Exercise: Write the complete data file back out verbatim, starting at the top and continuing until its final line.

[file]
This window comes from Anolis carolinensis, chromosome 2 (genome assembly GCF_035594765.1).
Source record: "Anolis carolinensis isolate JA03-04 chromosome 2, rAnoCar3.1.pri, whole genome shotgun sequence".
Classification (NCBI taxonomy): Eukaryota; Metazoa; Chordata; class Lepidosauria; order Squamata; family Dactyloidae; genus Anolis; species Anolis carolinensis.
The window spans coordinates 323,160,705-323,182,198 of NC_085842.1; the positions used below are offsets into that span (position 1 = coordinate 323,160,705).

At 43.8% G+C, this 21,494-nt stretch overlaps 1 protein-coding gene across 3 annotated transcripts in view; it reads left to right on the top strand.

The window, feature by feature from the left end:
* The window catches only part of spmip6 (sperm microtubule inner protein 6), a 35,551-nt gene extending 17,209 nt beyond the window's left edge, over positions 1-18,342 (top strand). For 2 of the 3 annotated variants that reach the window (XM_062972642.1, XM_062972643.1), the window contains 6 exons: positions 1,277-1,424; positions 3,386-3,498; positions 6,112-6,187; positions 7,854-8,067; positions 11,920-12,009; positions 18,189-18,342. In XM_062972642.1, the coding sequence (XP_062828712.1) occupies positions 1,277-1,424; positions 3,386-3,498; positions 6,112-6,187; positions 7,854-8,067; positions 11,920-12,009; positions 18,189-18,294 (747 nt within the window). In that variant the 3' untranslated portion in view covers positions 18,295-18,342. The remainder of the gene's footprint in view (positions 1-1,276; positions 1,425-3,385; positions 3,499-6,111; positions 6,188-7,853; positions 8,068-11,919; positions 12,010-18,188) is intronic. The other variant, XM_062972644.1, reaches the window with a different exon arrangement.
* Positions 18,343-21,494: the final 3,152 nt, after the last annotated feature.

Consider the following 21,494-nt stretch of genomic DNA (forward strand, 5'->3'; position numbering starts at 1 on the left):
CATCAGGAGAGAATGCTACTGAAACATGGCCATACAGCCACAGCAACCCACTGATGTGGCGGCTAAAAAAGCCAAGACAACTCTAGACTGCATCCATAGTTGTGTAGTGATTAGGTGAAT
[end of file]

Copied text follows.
This window comes from Anolis carolinensis, chromosome 2 (genome assembly GCF_035594765.1).
Source record: "Anolis carolinensis isolate JA03-04 chromosome 2, rAnoCar3.1.pri, whole genome shotgun sequence".
Classification (NCBI taxonomy): Eukaryota; Metazoa; Chordata; class Lepidosauria; order Squamata; family Dactyloidae; genus Anolis; species Anolis carolinensis.
The window spans coordinates 323,160,705-323,182,198 of NC_085842.1; the positions used below are offsets into that span (position 1 = coordinate 323,160,705).

At 43.8% G+C, this 21,494-nt stretch overlaps 1 protein-coding gene across 3 annotated transcripts in view; it reads left to right on the top strand.

The window, feature by feature from the left end:
* The window catches only part of spmip6 (sperm microtubule inner protein 6), a 35,551-nt gene extending 17,209 nt beyond the window's left edge, over positions 1-18,342 (top strand). For 2 of the 3 annotated variants that reach the window (XM_062972642.1, XM_062972643.1), the window contains 6 exons: positions 1,277-1,424; positions 3,386-3,498; positions 6,112-6,187; positions 7,854-8,067; positions 11,920-12,009; positions 18,189-18,342. In XM_062972642.1, the coding sequence (XP_062828712.1) occupies positions 1,277-1,424; positions 3,386-3,498; positions 6,112-6,187; positions 7,854-8,067; positions 11,920-12,009; positions 18,189-18,294 (747 nt within the window). In that variant the 3' untranslated portion in view covers positions 18,295-18,342. The remainder of the gene's footprint in view (positions 1-1,276; positions 1,425-3,385; positions 3,499-6,111; positions 6,188-7,853; positions 8,068-11,919; positions 12,010-18,188) is intronic. The other variant, XM_062972644.1, reaches the window with a different exon arrangement.
* Positions 18,343-21,494: the final 3,152 nt, after the last annotated feature.

Consider the following 21,494-nt stretch of genomic DNA (forward strand, 5'->3'; position numbering starts at 1 on the left):
CATCAGGAGAGAATGCTACTGAAACATGGCCATACAGCCACAGCAACCCACTGATGTGGCGGCTAAAAAAGCCAAGACAACTCTAGACTGCATCCATAGTTGTGTAGTGATTAGGTGAAT